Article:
He also used social media to push a petition initiated by survivors calling for a panel of local residents to sit on the inquiry into the fire.

After 100,000 have signed, it can be debated in parliament. So far, over 150,000 people have added their names.

“We’re still waiting for a date for it to be debated in parliament. It’s been over two weeks now,” said Tasha.

“It’s all delay tactics. What Stormzy did was to bring it back into the spotlight.

“What are they doing? Trying to get people to forget?”

The Tories have been forced to make some limited concessions over undocumented migrants who have information concerning Grenfell.

Now people who come forward can get indefinite leave to remain, albeit after jumping through hoops for five years.

“We need to point to where we’ve had victories,” said Moyra Samuels from Justice4Grenfell.

Crucially there is a need for unity among those fighting for justice.

“It’s just about how we choose to fight this fight,” argued Tasha.

“In Justice4Grenfell we won’t be quiet. Other people want to go in a different direction to the same destination, that’s fine.

“We need to keep it in the public eye and keep people talking about it.

That’s why we’re doing meetings up and down the country.”

The fight for justice for the 96 Liverpool fans who died at Hillsborough has only recently seen results, after a decades-long war with the British state.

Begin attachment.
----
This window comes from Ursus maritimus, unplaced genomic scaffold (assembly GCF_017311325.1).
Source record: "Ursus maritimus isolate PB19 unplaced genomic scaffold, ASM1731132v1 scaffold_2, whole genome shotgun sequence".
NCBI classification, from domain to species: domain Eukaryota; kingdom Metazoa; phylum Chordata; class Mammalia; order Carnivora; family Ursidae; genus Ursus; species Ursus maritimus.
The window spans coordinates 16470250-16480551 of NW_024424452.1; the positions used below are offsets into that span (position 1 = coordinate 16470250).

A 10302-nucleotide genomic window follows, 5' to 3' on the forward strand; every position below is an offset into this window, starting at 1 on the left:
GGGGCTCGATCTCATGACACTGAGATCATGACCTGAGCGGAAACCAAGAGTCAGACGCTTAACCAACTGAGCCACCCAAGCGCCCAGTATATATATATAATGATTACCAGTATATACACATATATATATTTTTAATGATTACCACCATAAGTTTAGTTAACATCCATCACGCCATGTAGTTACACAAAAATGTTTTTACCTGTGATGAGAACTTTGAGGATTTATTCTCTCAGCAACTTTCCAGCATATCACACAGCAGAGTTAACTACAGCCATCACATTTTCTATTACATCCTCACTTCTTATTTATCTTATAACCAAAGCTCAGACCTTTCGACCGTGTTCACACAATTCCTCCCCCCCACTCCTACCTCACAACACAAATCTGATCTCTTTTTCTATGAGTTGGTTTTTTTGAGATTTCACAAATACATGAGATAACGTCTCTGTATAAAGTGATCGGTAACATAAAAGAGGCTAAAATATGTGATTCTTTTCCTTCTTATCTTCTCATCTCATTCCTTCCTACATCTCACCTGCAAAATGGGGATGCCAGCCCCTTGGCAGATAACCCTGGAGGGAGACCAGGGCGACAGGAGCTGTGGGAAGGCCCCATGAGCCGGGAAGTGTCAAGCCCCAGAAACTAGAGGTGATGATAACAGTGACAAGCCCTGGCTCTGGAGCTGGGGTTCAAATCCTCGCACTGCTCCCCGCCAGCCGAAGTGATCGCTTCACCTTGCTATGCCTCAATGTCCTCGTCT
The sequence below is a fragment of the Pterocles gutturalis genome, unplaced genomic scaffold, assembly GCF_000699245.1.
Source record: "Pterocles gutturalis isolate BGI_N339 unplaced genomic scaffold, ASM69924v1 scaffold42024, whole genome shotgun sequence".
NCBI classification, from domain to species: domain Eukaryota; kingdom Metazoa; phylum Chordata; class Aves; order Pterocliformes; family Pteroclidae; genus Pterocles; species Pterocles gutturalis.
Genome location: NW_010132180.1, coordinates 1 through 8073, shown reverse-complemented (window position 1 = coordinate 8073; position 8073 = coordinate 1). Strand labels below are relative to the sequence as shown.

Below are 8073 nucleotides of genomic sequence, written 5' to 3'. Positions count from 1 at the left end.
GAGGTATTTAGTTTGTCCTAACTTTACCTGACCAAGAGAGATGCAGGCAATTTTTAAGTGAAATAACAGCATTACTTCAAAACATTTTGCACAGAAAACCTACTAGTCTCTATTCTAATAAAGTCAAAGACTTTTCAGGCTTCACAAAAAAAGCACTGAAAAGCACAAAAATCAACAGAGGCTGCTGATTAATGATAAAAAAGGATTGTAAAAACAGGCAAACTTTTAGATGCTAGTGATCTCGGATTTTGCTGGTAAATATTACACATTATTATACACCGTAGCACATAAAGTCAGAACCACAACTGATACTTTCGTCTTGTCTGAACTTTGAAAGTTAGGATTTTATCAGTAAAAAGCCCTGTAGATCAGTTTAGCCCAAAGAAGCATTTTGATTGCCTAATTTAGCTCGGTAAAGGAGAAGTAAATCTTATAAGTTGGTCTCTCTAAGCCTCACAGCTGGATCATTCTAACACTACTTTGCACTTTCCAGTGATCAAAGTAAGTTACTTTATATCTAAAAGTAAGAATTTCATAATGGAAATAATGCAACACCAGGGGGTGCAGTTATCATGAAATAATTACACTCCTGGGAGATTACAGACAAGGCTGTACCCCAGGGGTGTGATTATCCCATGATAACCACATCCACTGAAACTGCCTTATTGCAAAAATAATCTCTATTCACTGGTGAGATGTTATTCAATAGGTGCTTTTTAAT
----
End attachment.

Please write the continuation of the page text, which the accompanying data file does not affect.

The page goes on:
If we want to see real justice—and ministers paying the price—the campaign will need to be united, and ferocious.

Sir Knight said cladding is safe

The government’s chief fire safety officer, Sir Ken Knight, signed off on cladding similar to that used on Grenfell as safe.

Knight was appointed to the role after the Grenfell Tower fire.

But in 2014 he signed a safety certificate for combustible cladding which approved it for use on “multi-storey” buildings.

A Labour Party investigation discovered the certificate.

Knight was previously the chairperson of a private fire testing firm.

His appointment raises serious questions about whether the Tories have learnt any lessons from the deregulation of the fire safety and building regulation industries.

Bosses profit as people die

The firm that refurbished Grenfell Tower—Rydon—saw its profits rise by 50 percent last year.

They rose to £19 million. The salary of its highest-paid director also rose by 8 percent to £459,000.

The company was the principal contractor on the refurbishment that installed the flammable cladding onto the building.

That cladding has been blamed by many as one of the key reasons why the fire spread as quickly as it did.

A government-backed inquiry last December said the cladding appeared to have helped the fire spread more quickly. Now lawyers have advised that social landlords can sue contractors that installed flammable cladding to recoup the costs of having it removed.

Click here to subscribe to our daily morning email newsletter 'Breakfast in red'

Mobile users! Don't forget to add Socialist Worker to your home screen.